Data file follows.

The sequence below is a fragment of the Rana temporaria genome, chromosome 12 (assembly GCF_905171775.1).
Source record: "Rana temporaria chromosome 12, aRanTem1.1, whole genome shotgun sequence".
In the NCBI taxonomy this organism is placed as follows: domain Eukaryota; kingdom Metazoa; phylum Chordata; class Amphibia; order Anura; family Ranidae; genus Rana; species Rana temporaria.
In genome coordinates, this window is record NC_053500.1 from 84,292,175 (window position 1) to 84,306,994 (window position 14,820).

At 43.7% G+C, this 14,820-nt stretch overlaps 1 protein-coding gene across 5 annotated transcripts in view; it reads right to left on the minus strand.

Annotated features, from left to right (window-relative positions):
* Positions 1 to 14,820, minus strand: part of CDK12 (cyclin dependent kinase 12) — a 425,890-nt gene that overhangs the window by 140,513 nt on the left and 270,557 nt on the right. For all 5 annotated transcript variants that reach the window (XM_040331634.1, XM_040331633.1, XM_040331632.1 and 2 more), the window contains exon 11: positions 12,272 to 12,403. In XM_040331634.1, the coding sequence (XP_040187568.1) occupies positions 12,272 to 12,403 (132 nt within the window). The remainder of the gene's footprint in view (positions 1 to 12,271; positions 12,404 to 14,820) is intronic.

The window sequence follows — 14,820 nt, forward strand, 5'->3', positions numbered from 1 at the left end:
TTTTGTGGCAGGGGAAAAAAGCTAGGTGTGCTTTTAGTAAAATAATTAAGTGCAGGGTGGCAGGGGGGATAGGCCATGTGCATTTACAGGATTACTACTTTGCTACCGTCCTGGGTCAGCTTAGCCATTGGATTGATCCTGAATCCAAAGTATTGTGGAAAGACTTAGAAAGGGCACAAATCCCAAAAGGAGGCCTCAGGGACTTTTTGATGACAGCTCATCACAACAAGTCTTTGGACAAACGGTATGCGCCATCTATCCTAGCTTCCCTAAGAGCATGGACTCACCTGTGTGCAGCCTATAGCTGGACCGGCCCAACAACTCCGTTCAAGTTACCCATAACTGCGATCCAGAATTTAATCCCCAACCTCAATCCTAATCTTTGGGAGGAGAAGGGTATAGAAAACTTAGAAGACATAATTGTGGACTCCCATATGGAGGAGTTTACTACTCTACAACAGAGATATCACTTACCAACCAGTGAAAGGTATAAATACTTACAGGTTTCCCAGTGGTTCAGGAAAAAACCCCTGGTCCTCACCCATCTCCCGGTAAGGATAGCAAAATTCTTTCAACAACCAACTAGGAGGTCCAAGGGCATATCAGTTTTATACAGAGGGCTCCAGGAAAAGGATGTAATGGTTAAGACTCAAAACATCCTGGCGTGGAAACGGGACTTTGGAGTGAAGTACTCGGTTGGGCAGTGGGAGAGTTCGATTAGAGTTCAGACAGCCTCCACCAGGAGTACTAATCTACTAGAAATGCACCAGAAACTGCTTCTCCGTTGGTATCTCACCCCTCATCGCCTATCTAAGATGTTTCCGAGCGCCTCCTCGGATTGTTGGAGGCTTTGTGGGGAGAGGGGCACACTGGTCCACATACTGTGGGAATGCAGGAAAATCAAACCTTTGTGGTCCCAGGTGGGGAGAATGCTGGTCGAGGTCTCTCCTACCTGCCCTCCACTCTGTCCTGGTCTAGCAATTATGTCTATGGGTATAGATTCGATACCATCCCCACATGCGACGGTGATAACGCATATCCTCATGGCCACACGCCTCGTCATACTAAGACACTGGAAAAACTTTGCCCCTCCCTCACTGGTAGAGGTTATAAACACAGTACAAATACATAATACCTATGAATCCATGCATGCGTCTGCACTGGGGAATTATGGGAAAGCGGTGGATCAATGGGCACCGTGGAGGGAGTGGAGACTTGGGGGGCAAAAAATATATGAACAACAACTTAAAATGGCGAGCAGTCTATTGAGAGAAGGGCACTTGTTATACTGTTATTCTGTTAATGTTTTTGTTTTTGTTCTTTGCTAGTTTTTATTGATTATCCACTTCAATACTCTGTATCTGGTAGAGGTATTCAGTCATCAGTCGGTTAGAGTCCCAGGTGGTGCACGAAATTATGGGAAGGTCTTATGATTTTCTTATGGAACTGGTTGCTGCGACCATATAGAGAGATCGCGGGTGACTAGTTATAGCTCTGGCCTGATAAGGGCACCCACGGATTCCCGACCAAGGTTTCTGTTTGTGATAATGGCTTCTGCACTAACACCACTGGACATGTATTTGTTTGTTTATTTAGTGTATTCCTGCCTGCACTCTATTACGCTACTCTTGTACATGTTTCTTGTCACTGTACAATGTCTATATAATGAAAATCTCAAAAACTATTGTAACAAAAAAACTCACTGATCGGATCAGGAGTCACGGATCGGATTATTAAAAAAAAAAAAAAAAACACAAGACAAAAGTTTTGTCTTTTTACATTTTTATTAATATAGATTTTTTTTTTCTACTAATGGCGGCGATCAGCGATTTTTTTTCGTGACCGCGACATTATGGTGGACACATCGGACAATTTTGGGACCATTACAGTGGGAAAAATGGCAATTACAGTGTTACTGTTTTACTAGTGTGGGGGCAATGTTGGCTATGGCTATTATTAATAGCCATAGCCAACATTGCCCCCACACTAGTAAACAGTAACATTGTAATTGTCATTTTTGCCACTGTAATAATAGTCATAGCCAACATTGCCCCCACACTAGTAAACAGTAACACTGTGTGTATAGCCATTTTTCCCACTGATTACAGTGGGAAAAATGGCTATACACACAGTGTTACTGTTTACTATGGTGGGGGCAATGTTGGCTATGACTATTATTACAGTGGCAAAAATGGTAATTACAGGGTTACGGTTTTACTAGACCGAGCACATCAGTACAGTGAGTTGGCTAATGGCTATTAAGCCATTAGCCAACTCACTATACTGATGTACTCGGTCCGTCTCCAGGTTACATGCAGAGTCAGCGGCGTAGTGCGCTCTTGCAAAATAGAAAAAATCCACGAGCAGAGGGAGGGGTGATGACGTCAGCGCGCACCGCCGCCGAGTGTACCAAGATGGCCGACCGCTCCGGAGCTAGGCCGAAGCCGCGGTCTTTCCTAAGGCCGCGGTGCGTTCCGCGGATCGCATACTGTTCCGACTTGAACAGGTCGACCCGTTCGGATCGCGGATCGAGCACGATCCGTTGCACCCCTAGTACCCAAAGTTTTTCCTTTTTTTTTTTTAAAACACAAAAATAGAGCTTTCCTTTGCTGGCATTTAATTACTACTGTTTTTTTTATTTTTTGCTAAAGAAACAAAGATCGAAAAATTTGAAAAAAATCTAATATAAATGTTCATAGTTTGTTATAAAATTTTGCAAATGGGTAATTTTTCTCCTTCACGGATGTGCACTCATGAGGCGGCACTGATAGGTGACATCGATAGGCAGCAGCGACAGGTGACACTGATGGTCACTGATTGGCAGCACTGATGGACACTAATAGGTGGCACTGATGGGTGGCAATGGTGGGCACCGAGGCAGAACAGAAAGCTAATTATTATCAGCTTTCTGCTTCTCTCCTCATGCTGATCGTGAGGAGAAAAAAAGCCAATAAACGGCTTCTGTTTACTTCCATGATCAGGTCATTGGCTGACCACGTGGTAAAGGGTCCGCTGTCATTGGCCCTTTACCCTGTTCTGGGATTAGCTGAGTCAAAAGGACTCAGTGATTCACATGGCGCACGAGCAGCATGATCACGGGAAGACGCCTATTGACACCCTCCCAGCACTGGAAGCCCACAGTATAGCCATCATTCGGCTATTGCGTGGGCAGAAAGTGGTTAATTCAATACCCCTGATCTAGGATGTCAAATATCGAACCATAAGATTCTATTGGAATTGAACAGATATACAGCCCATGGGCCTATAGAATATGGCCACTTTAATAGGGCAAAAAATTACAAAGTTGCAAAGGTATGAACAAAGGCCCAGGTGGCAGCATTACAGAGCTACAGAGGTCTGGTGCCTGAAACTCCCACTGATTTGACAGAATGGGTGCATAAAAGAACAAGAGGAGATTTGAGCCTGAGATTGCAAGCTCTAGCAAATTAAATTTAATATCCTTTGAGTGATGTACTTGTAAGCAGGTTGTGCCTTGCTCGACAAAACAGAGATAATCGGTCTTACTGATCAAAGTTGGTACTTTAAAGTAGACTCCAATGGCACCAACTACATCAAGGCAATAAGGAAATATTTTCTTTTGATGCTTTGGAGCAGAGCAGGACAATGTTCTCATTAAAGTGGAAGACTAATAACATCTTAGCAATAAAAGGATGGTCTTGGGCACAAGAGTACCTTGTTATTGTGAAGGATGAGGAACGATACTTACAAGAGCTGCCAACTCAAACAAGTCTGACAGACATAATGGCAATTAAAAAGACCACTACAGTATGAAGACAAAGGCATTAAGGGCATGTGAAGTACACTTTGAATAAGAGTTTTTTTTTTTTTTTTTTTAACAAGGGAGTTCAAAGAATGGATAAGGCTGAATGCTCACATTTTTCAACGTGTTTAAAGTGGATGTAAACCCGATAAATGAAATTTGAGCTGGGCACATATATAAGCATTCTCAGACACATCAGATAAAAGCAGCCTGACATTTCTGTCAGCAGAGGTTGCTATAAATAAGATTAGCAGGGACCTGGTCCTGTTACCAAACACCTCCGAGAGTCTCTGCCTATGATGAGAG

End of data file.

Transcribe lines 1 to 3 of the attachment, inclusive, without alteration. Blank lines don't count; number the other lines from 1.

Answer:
The sequence below is a fragment of the Rana temporaria genome, chromosome 12 (assembly GCF_905171775.1).
Source record: "Rana temporaria chromosome 12, aRanTem1.1, whole genome shotgun sequence".
In the NCBI taxonomy this organism is placed as follows: domain Eukaryota; kingdom Metazoa; phylum Chordata; class Amphibia; order Anura; family Ranidae; genus Rana; species Rana temporaria.